Straddling Economics and Politics: Cross-Cutting Issues in Asia, the United States, and the Global Economy

Straddling Economics and Politics: Cross-Cutting Issues in Asia, the United States, and the Global Economy

Straddling Economics and Politics: Cross-Cutting Issues in Asia, the United States, and the Global Economy

Straddling Economics and Politics: Cross-Cutting Issues in Asia, the United States, and the Global Economy

Synopsis

This collection of essays examines the case for and against globalization, the effects of U.S. economic and foreign policy, the significance of "moral hazard," and numerous issues related to Asian economics and politics. The essays were originally published in the Wall Street Journal, Asian Wall Street Journal, Wall Street Journal Europe, Los Angeles Times, New York Times, and other prominent journals and media.

Excerpt

The 38 essays in this book were written between the end of 1996 and the middle of 2001, and published in The Wall Street Journal, The Asian Wall Street Journal, The Wall Street Journal Europe, The Los Angeles Times, The New York Times, The International Herald Tribune, The Weekly Standard, Critical Review, Society, The Milken Review, and International Economy. All the essays appear in their original, unedited form, and none has been altered in light of the world-shaking and world-shaping terrorist attacks of September 11, 2001 on the World Trade Center in New York and the Pentagon in Washington, D.C. Two of the essays (Chapter 29 and Chapter 35), although written in 2001, weren't published until early in 2002.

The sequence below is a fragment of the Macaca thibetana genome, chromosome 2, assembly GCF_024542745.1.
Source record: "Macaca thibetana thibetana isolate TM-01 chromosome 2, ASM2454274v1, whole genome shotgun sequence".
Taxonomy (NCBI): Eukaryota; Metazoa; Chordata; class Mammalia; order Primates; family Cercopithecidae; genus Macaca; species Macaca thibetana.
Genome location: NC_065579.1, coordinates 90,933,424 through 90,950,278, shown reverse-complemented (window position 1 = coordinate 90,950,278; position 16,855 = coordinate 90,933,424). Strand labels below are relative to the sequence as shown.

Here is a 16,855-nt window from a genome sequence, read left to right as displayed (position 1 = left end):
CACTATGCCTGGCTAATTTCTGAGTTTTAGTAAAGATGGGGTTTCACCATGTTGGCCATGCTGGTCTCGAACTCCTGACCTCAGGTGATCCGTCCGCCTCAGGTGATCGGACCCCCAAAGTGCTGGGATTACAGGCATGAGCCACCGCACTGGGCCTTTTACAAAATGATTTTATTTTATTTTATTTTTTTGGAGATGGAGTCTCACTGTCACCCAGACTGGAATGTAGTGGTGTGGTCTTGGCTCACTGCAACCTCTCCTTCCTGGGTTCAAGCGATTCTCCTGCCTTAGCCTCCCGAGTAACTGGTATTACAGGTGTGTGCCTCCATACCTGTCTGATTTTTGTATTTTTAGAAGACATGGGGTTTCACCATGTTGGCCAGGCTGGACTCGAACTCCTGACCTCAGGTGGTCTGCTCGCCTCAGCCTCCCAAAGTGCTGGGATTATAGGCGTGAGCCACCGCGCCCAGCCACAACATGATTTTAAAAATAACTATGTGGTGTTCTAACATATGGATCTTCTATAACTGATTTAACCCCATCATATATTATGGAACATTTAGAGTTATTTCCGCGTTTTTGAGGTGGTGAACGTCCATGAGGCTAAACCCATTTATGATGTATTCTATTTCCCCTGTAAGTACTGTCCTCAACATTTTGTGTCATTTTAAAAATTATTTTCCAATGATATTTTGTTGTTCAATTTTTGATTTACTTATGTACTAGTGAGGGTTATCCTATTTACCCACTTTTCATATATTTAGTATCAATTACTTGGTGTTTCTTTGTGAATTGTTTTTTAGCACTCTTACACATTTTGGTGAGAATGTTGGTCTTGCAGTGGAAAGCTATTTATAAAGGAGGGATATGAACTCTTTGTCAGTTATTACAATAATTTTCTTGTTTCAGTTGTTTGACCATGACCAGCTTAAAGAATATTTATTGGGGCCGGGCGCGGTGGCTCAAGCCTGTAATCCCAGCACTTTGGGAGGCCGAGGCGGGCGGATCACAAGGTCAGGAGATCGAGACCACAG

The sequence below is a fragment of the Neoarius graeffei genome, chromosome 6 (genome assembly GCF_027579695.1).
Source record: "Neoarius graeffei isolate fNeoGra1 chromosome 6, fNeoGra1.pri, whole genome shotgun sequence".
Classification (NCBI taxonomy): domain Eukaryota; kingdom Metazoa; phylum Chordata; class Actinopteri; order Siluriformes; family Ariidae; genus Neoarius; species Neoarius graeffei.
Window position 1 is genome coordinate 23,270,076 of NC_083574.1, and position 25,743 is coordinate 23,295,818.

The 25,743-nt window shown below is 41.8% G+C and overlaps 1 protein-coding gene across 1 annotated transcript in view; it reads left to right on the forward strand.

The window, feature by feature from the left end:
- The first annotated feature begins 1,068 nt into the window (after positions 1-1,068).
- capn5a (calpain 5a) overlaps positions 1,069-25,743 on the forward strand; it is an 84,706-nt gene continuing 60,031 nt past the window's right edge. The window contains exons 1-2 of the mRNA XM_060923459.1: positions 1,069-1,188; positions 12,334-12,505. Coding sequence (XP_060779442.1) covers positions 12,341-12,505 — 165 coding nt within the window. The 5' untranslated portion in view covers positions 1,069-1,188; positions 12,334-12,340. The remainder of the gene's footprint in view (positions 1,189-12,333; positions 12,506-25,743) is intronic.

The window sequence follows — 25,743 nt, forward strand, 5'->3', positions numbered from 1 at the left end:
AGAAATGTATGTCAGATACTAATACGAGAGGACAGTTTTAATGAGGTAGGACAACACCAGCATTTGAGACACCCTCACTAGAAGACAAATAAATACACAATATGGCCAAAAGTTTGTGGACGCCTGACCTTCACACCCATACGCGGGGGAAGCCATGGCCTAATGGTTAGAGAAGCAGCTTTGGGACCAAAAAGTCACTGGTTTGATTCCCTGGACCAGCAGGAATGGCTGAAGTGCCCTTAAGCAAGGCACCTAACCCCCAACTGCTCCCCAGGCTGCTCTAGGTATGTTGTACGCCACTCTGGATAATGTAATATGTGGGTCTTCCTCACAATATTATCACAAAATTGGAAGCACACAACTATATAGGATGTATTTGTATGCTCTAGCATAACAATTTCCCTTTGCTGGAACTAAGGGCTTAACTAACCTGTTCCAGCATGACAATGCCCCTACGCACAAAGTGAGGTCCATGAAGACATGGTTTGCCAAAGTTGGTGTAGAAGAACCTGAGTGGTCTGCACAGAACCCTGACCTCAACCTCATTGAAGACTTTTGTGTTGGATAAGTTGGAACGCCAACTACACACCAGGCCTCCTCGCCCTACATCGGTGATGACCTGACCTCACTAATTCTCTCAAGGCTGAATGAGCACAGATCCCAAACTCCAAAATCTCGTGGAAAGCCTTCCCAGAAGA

Most of the cross-cutting issues dealt with in these essays are as pertinent in the post- as in the pre-9/11 environment. Whether globalization is good or bad and for whom, how to measure it or how to influence it, remain timely questions now as they were then. The admission of China and Taiwan to the World Trade Organization (WTO), and the economic and other consequences of this change in status, will continue to be of regional as well as global significance. So, too, are issues addressed in other chapters, including the case for and against a “new international economic architecture,” the outlook for a strong or a weak euro, the ramifications of China's continued if fitful progress toward capitalism, and the “fairness” and other effects of changes in U.S. marginal tax rates or in government spending as central elements in U.S. fiscal policy.

As indicated by this snapshot of the book's contents, the subject matter covers a wide range of disparate issues, reflecting matters I

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